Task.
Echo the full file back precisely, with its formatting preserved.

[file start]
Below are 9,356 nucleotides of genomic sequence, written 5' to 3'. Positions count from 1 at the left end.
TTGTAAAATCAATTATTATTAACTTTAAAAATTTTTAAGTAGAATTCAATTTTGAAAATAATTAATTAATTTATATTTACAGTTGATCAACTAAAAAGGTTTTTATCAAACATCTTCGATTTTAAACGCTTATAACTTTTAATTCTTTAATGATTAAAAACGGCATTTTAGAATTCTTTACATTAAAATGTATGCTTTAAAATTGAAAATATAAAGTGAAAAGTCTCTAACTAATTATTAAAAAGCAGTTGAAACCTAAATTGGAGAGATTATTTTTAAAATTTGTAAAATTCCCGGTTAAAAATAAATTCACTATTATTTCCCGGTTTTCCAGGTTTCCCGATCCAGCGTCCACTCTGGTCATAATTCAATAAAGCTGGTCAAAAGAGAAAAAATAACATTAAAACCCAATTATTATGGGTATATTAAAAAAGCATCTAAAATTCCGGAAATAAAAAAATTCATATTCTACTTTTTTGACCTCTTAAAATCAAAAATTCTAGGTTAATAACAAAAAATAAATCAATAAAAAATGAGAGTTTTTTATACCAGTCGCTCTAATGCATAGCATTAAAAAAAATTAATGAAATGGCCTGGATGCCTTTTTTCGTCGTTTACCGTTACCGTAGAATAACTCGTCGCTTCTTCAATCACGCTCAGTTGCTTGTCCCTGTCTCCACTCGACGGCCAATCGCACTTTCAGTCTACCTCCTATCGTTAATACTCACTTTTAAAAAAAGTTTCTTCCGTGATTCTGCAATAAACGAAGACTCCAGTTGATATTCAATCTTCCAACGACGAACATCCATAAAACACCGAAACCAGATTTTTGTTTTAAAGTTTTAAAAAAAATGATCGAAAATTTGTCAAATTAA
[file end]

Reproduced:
Below are 9,356 nucleotides of genomic sequence, written 5' to 3'. Positions count from 1 at the left end.
TTGTAAAATCAATTATTATTAACTTTAAAAATTTTTAAGTAGAATTCAATTTTGAAAATAATTAATTAATTTATATTTACAGTTGATCAACTAAAAAGGTTTTTATCAAACATCTTCGATTTTAAACGCTTATAACTTTTAATTCTTTAATGATTAAAAACGGCATTTTAGAATTCTTTACATTAAAATGTATGCTTTAAAATTGAAAATATAAAGTGAAAAGTCTCTAACTAATTATTAAAAAGCAGTTGAAACCTAAATTGGAGAGATTATTTTTAAAATTTGTAAAATTCCCGGTTAAAAATAAATTCACTATTATTTCCCGGTTTTCCAGGTTTCCCGATCCAGCGTCCACTCTGGTCATAATTCAATAAAGCTGGTCAAAAGAGAAAAAATAACATTAAAACCCAATTATTATGGGTATATTAAAAAAGCATCTAAAATTCCGGAAATAAAAAAATTCATATTCTACTTTTTTGACCTCTTAAAATCAAAAATTCTAGGTTAATAACAAAAAATAAATCAATAAAAAATGAGAGTTTTTTATACCAGTCGCTCTAATGCATAGCATTAAAAAAAATTAATGAAATGGCCTGGATGCCTTTTTTCGTCGTTTACCGTTACCGTAGAATAACTCGTCGCTTCTTCAATCACGCTCAGTTGCTTGTCCCTGTCTCCACTCGACGGCCAATCGCACTTTCAGTCTACCTCCTATCGTTAATACTCACTTTTAAAAAAAGTTTCTTCCGTGATTCTGCAATAAACGAAGACTCCAGTTGATATTCAATCTTCCAACGACGAACATCCATAAAACACCGAAACCAGATTTTTGTTTTAAAGTTTTAAAAAAAATGATCGAAAATTTGTCAAATTAA